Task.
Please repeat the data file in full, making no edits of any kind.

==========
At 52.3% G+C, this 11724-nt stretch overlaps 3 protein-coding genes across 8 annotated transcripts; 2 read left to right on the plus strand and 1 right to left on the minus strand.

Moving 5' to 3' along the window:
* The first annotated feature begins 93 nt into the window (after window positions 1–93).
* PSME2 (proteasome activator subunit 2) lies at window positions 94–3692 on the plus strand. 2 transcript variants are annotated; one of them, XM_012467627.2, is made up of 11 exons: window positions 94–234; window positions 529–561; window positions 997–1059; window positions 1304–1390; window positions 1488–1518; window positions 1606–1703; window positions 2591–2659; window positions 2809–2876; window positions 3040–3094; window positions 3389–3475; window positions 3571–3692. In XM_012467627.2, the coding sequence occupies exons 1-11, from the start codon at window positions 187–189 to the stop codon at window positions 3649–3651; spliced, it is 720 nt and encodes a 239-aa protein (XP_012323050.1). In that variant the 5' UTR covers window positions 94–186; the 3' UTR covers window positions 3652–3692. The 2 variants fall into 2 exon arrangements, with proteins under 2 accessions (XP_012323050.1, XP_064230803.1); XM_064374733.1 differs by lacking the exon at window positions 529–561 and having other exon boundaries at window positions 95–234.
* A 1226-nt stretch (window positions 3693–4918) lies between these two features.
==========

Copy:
At 52.3% G+C, this 11724-nt stretch overlaps 3 protein-coding genes across 8 annotated transcripts; 2 read left to right on the plus strand and 1 right to left on the minus strand.

Moving 5' to 3' along the window:
* The first annotated feature begins 93 nt into the window (after window positions 1–93).
* PSME2 (proteasome activator subunit 2) lies at window positions 94–3692 on the plus strand. 2 transcript variants are annotated; one of them, XM_012467627.2, is made up of 11 exons: window positions 94–234; window positions 529–561; window positions 997–1059; window positions 1304–1390; window positions 1488–1518; window positions 1606–1703; window positions 2591–2659; window positions 2809–2876; window positions 3040–3094; window positions 3389–3475; window positions 3571–3692. In XM_012467627.2, the coding sequence occupies exons 1-11, from the start codon at window positions 187–189 to the stop codon at window positions 3649–3651; spliced, it is 720 nt and encodes a 239-aa protein (XP_012323050.1). In that variant the 5' UTR covers window positions 94–186; the 3' UTR covers window positions 3652–3692. The 2 variants fall into 2 exon arrangements, with proteins under 2 accessions (XP_012323050.1, XP_064230803.1); XM_064374733.1 differs by lacking the exon at window positions 529–561 and having other exon boundaries at window positions 95–234.
* A 1226-nt stretch (window positions 3693–4918) lies between these two features.